Condo Values Have Fared Better Than Single-Family Homes — Where Have Prices Fallen the Most?
The recent dip in U.S. home prices has some housing analysts warning of a potential collapse in 2023, though if it happens, the pain won’t be evenly distributed across the country. Some regions and states will feel the impact more than others. The same concerns apply to home types, with condominiums likely to hold their value better than single-family homes.
Condo prices are much more resistant to price contractions right now as compared to single-family homes, according to a new study from real estate search portal Point2 Homes. It analyzed condo and single-family home prices in the 100 largest U.S. cities from May through October 2022.
Among the study’s findings was that, when compared to their spring price peak, condo prices contracted by only 4.4% nationally vs. 8.6% for single-family homes. Condo prices decreased in 65 of the 100 largest markets, while single-family home prices fell in 88 markets.
Much of the difference has to do with buying patterns during the COVID-19 pandemic.
“When the pandemic forced everyone to cram their entire life inside their homes, spacious, single-family homes (preferably with a backyard) became a must,” the Point2 study stated. “Consequently, homebuyers went into a real house hunting frenzy, jumpstarting a period of bitter bidding wars and rapidly escalating asking prices.”
High Prices Lead to Softening Housing Market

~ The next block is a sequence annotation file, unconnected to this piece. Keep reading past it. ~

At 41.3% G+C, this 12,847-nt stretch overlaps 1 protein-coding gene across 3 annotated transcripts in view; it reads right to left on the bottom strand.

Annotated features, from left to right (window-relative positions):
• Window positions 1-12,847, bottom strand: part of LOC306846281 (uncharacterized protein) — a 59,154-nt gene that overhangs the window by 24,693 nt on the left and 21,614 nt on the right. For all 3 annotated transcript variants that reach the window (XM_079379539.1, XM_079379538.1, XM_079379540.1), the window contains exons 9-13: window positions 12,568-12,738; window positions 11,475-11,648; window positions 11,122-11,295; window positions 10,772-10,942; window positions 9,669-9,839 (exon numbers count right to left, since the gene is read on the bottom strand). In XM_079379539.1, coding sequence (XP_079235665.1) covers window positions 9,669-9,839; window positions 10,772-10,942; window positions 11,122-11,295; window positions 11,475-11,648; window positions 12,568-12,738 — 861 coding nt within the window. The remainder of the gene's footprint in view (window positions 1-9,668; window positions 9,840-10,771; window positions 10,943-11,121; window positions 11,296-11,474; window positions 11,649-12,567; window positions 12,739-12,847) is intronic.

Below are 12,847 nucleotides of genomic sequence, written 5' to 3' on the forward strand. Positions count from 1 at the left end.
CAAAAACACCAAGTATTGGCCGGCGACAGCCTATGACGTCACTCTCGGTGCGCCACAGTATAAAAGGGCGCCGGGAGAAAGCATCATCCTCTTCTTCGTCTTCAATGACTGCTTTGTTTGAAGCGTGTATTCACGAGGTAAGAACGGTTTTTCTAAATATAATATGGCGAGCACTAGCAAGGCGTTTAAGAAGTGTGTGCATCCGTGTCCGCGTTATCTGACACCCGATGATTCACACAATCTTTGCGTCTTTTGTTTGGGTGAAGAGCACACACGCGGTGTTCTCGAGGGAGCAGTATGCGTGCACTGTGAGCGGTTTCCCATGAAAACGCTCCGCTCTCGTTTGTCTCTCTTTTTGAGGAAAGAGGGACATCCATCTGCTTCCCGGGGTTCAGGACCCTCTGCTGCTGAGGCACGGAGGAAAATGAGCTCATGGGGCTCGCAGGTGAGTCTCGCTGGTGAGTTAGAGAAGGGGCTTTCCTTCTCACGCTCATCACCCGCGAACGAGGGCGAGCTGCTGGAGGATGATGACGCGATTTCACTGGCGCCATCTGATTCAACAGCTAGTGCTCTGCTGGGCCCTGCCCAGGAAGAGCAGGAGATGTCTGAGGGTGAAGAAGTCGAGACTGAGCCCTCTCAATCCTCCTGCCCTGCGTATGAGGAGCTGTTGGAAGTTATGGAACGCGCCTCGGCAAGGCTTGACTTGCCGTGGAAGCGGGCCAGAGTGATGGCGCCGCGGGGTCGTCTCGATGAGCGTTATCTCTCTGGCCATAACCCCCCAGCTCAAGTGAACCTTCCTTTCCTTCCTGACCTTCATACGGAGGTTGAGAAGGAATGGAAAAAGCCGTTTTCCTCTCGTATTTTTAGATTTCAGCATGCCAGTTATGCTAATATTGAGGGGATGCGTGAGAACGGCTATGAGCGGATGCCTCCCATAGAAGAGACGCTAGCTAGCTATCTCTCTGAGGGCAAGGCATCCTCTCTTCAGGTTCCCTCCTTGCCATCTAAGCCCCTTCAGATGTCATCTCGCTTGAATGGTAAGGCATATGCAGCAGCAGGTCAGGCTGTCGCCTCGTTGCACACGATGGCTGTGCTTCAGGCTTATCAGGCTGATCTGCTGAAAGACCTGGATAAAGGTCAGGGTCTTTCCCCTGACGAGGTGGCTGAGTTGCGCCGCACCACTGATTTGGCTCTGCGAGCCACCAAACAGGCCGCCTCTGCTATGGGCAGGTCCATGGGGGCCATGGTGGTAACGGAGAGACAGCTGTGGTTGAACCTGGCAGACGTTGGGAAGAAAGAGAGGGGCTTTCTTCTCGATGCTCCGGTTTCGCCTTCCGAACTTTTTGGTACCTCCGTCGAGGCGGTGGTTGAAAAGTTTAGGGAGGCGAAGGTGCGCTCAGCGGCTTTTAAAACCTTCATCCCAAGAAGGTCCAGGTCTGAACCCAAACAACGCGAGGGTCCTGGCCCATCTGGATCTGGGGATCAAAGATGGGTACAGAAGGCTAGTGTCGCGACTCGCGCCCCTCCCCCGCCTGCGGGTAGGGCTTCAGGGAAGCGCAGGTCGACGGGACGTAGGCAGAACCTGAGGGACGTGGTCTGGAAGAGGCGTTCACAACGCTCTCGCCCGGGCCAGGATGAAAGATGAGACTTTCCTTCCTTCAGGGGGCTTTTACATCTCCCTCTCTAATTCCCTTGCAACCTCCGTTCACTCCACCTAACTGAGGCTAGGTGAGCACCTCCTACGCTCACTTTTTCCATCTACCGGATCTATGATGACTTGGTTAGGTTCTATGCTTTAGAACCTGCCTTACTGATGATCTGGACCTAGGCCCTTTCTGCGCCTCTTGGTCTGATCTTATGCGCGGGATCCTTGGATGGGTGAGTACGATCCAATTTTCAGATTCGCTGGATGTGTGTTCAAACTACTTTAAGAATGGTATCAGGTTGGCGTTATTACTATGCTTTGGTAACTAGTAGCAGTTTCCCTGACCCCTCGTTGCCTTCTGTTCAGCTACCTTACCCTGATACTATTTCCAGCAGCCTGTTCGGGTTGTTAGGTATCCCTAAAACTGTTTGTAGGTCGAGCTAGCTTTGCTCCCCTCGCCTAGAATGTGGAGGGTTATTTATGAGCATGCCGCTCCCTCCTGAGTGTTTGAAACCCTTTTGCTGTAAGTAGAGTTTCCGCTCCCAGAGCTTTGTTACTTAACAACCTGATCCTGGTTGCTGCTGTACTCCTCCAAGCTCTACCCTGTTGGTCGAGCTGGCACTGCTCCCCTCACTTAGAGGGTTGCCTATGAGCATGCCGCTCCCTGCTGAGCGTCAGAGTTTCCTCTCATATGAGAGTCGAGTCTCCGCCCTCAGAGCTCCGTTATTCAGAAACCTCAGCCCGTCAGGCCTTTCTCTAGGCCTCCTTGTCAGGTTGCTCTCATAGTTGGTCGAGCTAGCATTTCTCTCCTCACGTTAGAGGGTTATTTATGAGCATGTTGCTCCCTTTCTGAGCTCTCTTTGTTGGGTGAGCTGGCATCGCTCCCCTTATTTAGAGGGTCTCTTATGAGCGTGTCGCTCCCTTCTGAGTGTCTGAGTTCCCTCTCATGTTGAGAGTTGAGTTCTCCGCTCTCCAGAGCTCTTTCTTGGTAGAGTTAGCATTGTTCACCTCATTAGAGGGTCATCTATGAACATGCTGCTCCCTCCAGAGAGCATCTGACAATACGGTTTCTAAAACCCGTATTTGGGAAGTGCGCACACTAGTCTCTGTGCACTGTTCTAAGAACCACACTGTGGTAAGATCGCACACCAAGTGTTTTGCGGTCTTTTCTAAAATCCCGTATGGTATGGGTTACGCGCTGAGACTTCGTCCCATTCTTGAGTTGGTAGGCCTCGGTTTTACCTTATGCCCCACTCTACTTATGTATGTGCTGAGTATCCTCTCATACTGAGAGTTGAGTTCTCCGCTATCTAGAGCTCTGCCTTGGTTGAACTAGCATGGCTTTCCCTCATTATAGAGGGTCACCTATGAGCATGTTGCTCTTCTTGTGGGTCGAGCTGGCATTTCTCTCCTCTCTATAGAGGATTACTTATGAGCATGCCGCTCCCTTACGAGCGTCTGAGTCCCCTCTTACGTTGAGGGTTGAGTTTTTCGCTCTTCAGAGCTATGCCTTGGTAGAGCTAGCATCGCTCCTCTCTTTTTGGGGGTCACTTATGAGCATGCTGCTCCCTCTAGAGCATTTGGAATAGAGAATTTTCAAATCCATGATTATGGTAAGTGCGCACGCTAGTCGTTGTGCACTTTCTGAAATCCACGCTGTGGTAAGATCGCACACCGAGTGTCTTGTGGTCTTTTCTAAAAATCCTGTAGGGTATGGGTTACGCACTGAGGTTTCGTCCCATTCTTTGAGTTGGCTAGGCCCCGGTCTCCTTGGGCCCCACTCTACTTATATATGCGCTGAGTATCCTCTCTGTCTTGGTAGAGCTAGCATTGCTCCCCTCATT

The high prices for single-family homes sent many house hunters in search of more affordable options. This helped drive demand for condos, leading to higher prices in that market as well — particularly earlier in the year.
A report from Redfin found that the typical U.S. condo sold for a record $319,000 in February 2022, up 14.6% from a year earlier and 22.7% from two years earlier. That was still a bargain compared to single-family homes, however. That same month, single-family home prices hit a record $406,000, up 15.9% from a year earlier and 34.9% from two years earlier.
Now that the U.S. housing market is softening, single-family homes are going through a “dramatic price correction,” according to Point2. That’s not the case with condos. As Point2 noted: “Increasing demand for condos makes prices in this segment hold up much better than single-family home prices.”
That doesn’t mean you can’t find good deals on condos. Even though prices have fallen only 4.4% nationally since their spring peak, some cities have seen much steeper declines.
If you’re in the market for a condo and have the flexibility to move, here are the 10 U.S. cities that showed the biggest median price decreases between May and October 2022:
|City||Median condo price (May)||Median condo price (October)||Decrease|
|Raleigh, North Carolina||$318,750||$238,750||25%|
|New Orleans, Louisiana||$350,000||$270,000||23%|
|Durham, North Carolina||$270,500||$225,500||17%|
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